Is neighbourliness a virtue? A live-streamed discussion over dinner
Tuesday 9 April, 7.30pm
Is neighbourliness a virtue? Tune in to a discussion over dinner with speakers Dr Erinma Bell, Professor Michael Brady and Mohammed Ullah, and guests.
Hosted in our Tenancy house in Irwell Riverside, Salford, the dinner will be broken by three provocations on the value of neighbourliness given by: Dr Erinma Bell, who founded the CARISMA charity to tackle gang crime in Inner South Manchester; philosopher Michael Brady from the University of Glasgow; and Mohammed Ullah, Muslim chaplain at the universities of Manchester.
Manchester and Salford have been subject to unprecedented growth and development in recent years. Our Tenancy project responds to this change and asks questions about how these cities are being shaped – who is making decisions and who is benefitting, and what impact is this having on the people who live here, on neighbourliness and how we live together.
Dr Erinma Bell MBE is co-founder and CEO of CARISMA, a front-line community-based group offering young people positive alternatives to street and gun crimes in Inner South Manchester. Her work aims to build social capital at grassroots levels to promote social cohesion and bring about peace. She is a Deputy Lieutenant of Greater Manchester and is regularly recognised as one of the most influential and inspiring women in Greater Manchester. In 2016 she became the first woman to have a statue of herself go on display at Manchester Town Hall. The sculpture is made from 50 recycled guns as a tribute to her work reducing gun and gang crime in Manchester.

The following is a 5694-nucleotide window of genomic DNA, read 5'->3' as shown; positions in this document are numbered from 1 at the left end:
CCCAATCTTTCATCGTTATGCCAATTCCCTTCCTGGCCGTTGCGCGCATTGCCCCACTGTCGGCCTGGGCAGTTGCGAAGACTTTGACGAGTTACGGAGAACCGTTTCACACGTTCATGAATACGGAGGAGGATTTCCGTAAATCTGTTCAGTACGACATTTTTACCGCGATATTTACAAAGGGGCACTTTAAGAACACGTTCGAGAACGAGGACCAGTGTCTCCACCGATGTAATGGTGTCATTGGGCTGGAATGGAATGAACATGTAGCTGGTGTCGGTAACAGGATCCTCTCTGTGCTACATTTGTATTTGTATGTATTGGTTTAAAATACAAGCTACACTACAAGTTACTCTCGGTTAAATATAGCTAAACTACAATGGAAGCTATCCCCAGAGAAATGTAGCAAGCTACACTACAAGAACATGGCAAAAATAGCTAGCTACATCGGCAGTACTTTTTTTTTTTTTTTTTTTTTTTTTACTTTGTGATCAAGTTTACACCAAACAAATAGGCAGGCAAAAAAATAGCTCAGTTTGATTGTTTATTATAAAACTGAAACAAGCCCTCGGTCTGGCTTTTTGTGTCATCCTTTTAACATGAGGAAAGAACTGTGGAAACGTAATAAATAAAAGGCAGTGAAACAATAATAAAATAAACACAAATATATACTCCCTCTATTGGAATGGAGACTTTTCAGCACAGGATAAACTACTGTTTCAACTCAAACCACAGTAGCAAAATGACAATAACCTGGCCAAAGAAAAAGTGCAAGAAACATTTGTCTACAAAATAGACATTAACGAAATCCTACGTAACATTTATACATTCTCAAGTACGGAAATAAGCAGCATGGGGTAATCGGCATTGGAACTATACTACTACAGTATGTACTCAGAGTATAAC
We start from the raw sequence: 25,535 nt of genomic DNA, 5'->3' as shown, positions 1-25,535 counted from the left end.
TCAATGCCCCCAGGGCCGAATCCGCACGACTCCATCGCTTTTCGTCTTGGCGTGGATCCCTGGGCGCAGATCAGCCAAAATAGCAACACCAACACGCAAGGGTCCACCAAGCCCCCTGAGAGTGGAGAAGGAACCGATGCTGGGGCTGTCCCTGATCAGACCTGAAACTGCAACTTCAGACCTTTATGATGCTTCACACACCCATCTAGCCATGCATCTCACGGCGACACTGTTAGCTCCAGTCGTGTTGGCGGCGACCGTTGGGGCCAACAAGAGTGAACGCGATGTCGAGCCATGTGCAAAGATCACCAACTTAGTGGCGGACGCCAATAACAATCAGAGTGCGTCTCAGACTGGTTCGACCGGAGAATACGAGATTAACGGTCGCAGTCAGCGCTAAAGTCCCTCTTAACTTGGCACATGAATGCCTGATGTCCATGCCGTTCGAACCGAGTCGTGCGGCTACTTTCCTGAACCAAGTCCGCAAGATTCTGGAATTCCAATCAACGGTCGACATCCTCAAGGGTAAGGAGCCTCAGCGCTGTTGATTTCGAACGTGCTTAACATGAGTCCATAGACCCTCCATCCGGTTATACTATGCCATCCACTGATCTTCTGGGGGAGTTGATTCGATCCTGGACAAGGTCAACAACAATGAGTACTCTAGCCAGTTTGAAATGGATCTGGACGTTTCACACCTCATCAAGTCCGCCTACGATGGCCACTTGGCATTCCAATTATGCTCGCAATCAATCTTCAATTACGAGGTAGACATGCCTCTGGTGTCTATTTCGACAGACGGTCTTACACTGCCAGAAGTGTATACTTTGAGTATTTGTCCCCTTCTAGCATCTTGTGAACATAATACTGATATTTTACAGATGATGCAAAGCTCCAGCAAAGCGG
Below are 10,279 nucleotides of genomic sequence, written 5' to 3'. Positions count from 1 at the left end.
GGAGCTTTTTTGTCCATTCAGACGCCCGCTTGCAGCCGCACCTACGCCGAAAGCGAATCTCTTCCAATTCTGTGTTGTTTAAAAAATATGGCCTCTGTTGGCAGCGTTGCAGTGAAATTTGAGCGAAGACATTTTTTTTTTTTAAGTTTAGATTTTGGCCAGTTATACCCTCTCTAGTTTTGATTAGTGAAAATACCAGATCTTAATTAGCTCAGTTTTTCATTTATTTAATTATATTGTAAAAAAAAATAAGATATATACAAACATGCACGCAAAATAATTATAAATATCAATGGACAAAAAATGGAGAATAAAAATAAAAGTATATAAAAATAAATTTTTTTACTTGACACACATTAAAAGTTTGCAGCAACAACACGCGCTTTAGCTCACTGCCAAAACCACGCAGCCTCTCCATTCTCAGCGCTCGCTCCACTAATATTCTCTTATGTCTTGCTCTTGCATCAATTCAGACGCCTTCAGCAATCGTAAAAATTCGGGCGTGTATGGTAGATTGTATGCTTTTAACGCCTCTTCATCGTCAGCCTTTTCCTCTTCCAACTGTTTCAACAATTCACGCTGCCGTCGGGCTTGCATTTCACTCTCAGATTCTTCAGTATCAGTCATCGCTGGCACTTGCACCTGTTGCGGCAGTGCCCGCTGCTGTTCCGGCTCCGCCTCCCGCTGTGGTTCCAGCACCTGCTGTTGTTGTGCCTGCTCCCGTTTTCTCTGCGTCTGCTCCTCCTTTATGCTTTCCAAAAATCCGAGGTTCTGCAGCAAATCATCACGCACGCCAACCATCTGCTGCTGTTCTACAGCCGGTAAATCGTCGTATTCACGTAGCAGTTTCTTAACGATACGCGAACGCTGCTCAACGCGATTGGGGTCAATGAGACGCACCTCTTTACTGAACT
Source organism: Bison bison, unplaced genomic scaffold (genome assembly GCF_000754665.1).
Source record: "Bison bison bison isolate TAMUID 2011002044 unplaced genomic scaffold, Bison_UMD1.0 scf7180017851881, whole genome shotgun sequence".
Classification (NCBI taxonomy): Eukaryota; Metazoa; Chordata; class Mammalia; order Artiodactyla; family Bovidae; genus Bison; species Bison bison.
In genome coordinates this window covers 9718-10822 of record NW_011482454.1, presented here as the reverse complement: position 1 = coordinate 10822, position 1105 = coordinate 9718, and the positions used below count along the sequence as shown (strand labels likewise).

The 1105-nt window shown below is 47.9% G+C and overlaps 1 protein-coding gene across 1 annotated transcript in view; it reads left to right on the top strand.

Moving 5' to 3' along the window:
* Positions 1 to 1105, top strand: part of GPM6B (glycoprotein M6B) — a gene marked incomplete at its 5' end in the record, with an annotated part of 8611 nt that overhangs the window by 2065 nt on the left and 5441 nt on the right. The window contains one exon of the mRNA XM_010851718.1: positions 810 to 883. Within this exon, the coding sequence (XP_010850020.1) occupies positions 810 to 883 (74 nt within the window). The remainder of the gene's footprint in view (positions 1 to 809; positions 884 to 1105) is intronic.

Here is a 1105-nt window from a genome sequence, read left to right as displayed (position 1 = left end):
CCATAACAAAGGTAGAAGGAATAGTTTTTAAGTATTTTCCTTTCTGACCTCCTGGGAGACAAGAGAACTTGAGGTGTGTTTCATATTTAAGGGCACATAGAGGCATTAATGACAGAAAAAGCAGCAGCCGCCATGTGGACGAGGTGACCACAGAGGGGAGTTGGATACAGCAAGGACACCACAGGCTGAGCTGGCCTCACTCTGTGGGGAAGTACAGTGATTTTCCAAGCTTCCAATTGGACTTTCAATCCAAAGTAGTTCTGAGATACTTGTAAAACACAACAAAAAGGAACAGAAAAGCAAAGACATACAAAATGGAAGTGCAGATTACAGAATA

Michael Brady is Professor of Philosophy at the University of Glasgow and Quarantine’s philosopher-in-residence. His main research areas are the philosophy of emotion and the nature and value of suffering. He has published monographs on these subjects, including Emotional Insight (Oxford University Press, 2013) and Suffering & Virtue (Oxford University Press, 2018). He was Principal Investigator, along with David Bain, on a major three-year interdisciplinary project The Value of Suffering, funded by the John Templeton Foundation His introductory book Emotions: The Basics was published by Routledge in 2018, and they also published a book he co-edited Philosophy of Pain in 2018.
Mohammed Ullah is the Muslim chaplain for the University of Manchester and Manchester Metropolitan University. He works alongside other faith chaplains and support services within the universities to provide pastoral care, support and be a compassionate presence on campus to students of all faiths and none. Before becoming a chaplain at the University of Manchester six years ago, he was a student there, studying law (LLB) and then Arabic and Islamic studies (BA). As well as working with mosques across the country, he is involved in various local community projects and charities as a volunteer and trustee, including #WeStandTogether and Manchester Central Foodbank.